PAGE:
Maverick Gaming Persists With Appeal Though Higher Court Sentiment Appears to Be With Tribes

Washington cardroom operator Maverick Gaming will persist in its attempt to undermine the Indian Gaming Regulatory Act (IGRA), even though the odds appear to be more against it than ever. Maverick would like to offer sports betting in Washington and has challenged the law awarding exclusivity over such gambling to the state’s gaming tribes. Although District Court Judge David Estudillo dismissed the case, Maverick has filed a brief with the Ninth Circuit Court of Appeals, trying to overturn that decision.

It has already been a complicated case, including a change of venue and a narrowing of focus. Maverick filed its lawsuit in the District of Columbia, but the defense successfully persuaded the court to transfer it to the Ninth Circuit. There, earlier rulings had already established precedent against two of Maverick’s arguments, forcing its legal team to put all its eggs in a single basket.

Had the case proceeded, Maverick would have asked the court to determine whether IGRA violates the 10th Amendment Anti-Commandeering Principle by requiring states to enter negotiations with tribes. However, the Shoalwater Bay Tribe intervened to prevent that by way of a legal Catch-22. 

Shoalwater argued that the verdict would directly impact its economic interests, making it a necessary party to the case. At the same time, sovereign immunity prevents tribes from being named as defendants in lawsuits without their consent. Thus, by the Tribe’s logic, the case could neither proceed without them nor with them as a defendant.

Judge Estudillo agreed, bringing proceedings to a halt. That said, Maverick’s appeal means that the matter has yet to be settled once and for all.

Recent Cases Suggest Momentum Favors the Defense

The stakes are high in the Maverick case. A victory for the plaintiff wouldn’t only force Washington to rethink its sports betting laws. It would negate a fundamental component of IGRA, potentially disrupting all tribal gaming across the US.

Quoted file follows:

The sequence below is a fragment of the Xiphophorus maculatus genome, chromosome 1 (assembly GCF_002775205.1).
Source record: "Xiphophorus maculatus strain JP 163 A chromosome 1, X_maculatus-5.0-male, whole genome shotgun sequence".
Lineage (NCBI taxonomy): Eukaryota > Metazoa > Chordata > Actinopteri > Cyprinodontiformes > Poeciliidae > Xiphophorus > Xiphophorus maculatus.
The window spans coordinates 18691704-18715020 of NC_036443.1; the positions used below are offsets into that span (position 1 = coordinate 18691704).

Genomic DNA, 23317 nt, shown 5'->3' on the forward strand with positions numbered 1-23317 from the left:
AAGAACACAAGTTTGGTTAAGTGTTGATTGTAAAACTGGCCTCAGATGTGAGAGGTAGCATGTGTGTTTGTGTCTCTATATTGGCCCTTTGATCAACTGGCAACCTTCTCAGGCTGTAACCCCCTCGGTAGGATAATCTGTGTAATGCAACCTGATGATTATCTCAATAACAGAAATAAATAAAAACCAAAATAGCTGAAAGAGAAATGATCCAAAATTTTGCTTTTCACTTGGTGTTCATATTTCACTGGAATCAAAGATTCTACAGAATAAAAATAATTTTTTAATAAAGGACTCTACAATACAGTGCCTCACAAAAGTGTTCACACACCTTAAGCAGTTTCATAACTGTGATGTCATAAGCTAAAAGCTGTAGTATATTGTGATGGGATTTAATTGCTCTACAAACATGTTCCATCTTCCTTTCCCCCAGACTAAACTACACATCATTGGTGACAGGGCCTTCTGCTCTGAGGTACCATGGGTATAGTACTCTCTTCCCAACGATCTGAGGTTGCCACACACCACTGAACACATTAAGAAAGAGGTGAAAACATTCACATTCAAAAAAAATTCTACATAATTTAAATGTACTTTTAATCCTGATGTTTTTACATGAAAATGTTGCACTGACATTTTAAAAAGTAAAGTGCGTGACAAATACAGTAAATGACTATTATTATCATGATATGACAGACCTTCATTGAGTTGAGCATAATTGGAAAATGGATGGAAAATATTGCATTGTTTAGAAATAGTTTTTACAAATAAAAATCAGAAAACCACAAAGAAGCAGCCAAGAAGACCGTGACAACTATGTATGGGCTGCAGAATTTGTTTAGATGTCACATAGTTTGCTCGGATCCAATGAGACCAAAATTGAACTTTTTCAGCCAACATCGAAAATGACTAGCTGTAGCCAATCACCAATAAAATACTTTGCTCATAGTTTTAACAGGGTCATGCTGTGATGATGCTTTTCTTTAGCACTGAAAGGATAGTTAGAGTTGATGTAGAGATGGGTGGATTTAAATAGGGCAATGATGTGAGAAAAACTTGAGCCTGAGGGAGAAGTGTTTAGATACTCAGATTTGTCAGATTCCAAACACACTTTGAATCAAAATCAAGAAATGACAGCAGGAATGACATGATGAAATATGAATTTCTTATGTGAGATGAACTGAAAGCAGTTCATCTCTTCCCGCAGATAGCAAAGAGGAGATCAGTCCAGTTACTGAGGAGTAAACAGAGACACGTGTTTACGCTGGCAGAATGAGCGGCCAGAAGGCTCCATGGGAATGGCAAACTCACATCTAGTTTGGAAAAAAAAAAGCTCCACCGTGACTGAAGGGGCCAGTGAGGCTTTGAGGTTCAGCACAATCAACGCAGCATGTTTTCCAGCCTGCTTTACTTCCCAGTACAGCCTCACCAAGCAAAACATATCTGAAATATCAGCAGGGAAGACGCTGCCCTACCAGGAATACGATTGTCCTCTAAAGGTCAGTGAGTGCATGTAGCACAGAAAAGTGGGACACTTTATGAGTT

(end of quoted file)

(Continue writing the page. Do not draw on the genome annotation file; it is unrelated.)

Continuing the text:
However, the odds of that happening appeared slim from the start and have continued to dwindle.

The argument the Shoalwater Tribe deployed hinges on Federal Rule of Procedure 19A similar argument arose in the Florida sports betting case, West Flagler Associates v. Haaland. There, it was the Seminole Tribe of Florida intervening.

In that case, a District Court sided with the plaintiffs, but the US Court of Appeals for the District of Columbia Circuit overturned the decision in the Seminoles’ favor.

Legal analyst and occasional Bonus contributor John Holden wrote for Legal Sports Report that these cases are likely to land before the Supreme Court to obtain a final ruling on how Rule 19 applies to federal cases whose outcomes will impact sovereign tribes.

However, the Supreme Court has just handed tribes a significant victory in Haaland v. Brackeen. By a margin of 7-2, it upheld the Indian Child Welfare Act, which gives tribal governments jurisdiction over custody proceedings for children on their reservations.

Maverick Proves More Stubborn Than Expected

At the time of the Haaland v. Brackeen verdict, Holden concurred with a tweeted opinion from Pechanga Conference Chairman Victor Rocha that the decision signaled a pro-sovereignty stance by the Supreme Court that would render Maverick’s chances too slim to consider pressing on.

It appears Maverick isn’t quite ready to throw in the towel yet. It does, however, face a considerable uphill battle. Even if the Supreme Court were to rule against this application of Procedure 19, it wouldn’t mean Maverick would win the original case. It would simply send it all the way back down to District Court to begin anew, without interference from the Shoalwater Tribe.

About the Author

Alex Weldon

Alex Weldon

Alex Weldon is an online gambling industry analyst with nearly ten years of experience. He currently serves as Casino News Managing Editor for, part of the Catena Media Network. Other gambling news sites he has contributed to include PlayUSA and Online Poker Report, and his writing has been cited in The Atlantic.
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